Michael Herb

Michael Herb (born October 7, 1966) is an American political scientist who gained prominence through his All in the Family thesis of Arab monarchies.

Michael Herb
Born (1966-10-07) October 7, 1966 (age 53)
NationalityUnited States
Alma materUCLA
University of Washington
Known forAll in the Family: Absolutism, Revolution, and Democracy in the Middle Eastern Monarchies
Scientific career
FieldsPolitical science
InstitutionsGeorgia State University
Doctoral advisorLeonard Binder

Biographical detailsEdit

Herb graduated from University of Washington in 1987, earned his master's degree from UCLA in 1992, and completed his doctorate at UCLA in 1997. He joined the faculty of the Georgia State Political Science Department in 1998.[1]

Kuwait Politics DatabaseEdit

On his website, Dr. Herb manages a database on key political figures of Kuwaiti politics.[2][3]

All in the FamilyEdit

In 1999, Herb published All in the Family: Absolutism, Revolution, and Democracy in the Middle Eastern Monarchies. The book's central thesis is that the main reason for the resilience of Arab monarchies is not oil wealth or the lack of a middle class, but because numerous members of the royal family hold key positions in government.[4] The book has become a regularly cited piece in the comparative politics literature of democratization, authoritarianism, and rentier states.

The Wages of OilEdit

In 2014, Herb published The Wages of Oil: Parliaments and Economic Development in Kuwait and the UAE, an analysis of Kuwait and the United Arab Emirates, both oil abundant states, have ended up on different ends of the spectrum regarding the concentration of political power. Some of Herb's findings have concluded that the role of the danger of an invasion from Iraq have had significant influence on the speed and to the extent that the Kuwaiti elites were willing to compromise political decision making power to civilians.[5] The book has been nominated as "one of the best Middle East politics books of 2014" by the Washington Post's political blog, Monkey Cage. [6]

Books and ArticlesEdit

  • "No Representation without Taxation? Rents, Development, and Democracy." 2005. Comparative Politics 37, no. 3 (April): 297-316.
  • "Princes and Parliaments in the Arab World." 2004. Middle East Journal 58, no. 3 (Summer): 367-384.
  • "Taxation and Representation." 2003. Studies in Comparative International Development. 38, no. 3 (Fall): 3-31.
  • "Subordinate Communities and the Utility of Ethnic Ties to a Neighboring Regime: Iran and the Shi'a of the Arab States of the Gulf." 1999. In Ethnic Conflict and International Politics of the Middle East. Ed. Leonard Binder. Gainesville: University Press of Florida. 155-180.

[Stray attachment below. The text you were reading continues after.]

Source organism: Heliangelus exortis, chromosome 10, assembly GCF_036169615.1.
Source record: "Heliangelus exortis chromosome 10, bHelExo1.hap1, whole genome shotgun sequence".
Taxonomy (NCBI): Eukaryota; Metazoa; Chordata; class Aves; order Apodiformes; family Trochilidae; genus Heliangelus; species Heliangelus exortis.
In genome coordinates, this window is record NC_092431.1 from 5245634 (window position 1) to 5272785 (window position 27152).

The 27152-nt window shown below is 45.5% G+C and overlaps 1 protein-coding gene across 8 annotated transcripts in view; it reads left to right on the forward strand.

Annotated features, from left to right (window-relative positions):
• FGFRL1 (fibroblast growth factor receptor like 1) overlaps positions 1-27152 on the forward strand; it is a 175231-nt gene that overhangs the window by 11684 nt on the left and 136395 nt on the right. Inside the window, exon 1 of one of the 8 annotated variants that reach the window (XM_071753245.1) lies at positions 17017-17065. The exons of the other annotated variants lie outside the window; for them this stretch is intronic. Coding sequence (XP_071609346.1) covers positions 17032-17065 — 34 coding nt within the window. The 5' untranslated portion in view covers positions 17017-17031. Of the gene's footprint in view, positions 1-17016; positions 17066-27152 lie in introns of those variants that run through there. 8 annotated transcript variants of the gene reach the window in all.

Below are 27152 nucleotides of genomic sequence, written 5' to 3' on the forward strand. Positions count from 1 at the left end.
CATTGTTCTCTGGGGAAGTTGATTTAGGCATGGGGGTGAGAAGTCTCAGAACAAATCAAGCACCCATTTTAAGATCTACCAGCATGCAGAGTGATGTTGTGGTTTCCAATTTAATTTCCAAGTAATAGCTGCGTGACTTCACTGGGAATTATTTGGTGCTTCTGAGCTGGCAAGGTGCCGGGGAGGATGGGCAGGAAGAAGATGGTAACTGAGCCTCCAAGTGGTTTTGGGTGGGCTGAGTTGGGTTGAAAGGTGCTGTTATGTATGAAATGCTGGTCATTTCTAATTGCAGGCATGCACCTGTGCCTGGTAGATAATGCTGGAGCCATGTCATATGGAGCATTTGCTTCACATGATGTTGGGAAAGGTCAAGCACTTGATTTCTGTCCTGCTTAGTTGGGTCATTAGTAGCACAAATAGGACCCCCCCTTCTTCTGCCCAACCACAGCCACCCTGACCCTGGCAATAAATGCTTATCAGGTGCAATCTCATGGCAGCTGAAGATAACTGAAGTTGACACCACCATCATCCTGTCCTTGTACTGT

• A nation of bureaucrats: political participation and economic diversification in Kuwait and the United Arab Emirates. International Journal of Middle East Studies, 41(3), 375-395.
  • All in the Family. Absolutism, Revolution and Democracy in the Middle Eastern Monarchies, 130.
  • Princes and parliaments in the Arab world. The Middle East Journal, 58(3), 367-384.
  • Emirs and Parliaments in the Gulf. Journal of Democracy, 13(4), 41-47.
  • The wages of oil: Parliaments and economic development in Kuwait and the UAE. Cornell University Press.
  • Kuwait: The Obstacle of Parliamentary Politics. Political Liberalization in the Persian Gulf, 133-55.
  • Monarchism Matters. Foreign Policy Blogs, 26.


  1. ^ Michael Herb's website
  2. ^ Herb, Michael (2014-11-13), "Labor Markets and Class Politics", The Wages of Oil, Cornell University Press, pp. 18–44, doi:10.7591/cornell/9780801453366.003.0002, ISBN 9780801453366
  3. ^ Herb, Michael (2016-01-29). "Kuwait Politics Database" (in Arabic). Cite journal requires |journal= (help)
  4. ^ Brown, L. Carl; Herb, Michael (1999). "All in the Family: Absolutism, Revolution, and Democratic Prospects in the Middle Eastern Monarchies". Foreign Affairs. 78 (5): 182. doi:10.2307/20049506. ISSN 0015-7120. JSTOR 20049506.
  5. ^ author., Herb, Michael, 1966-. The wages of oil : Parliaments and Economic Development in Kuwait and the UAE. ISBN 978-1501725173. OCLC 1011620621.
  6. ^ Lynch, Marc (December 29, 2014). "The best Middle East political science books of 2014". www.washingtonpost.com.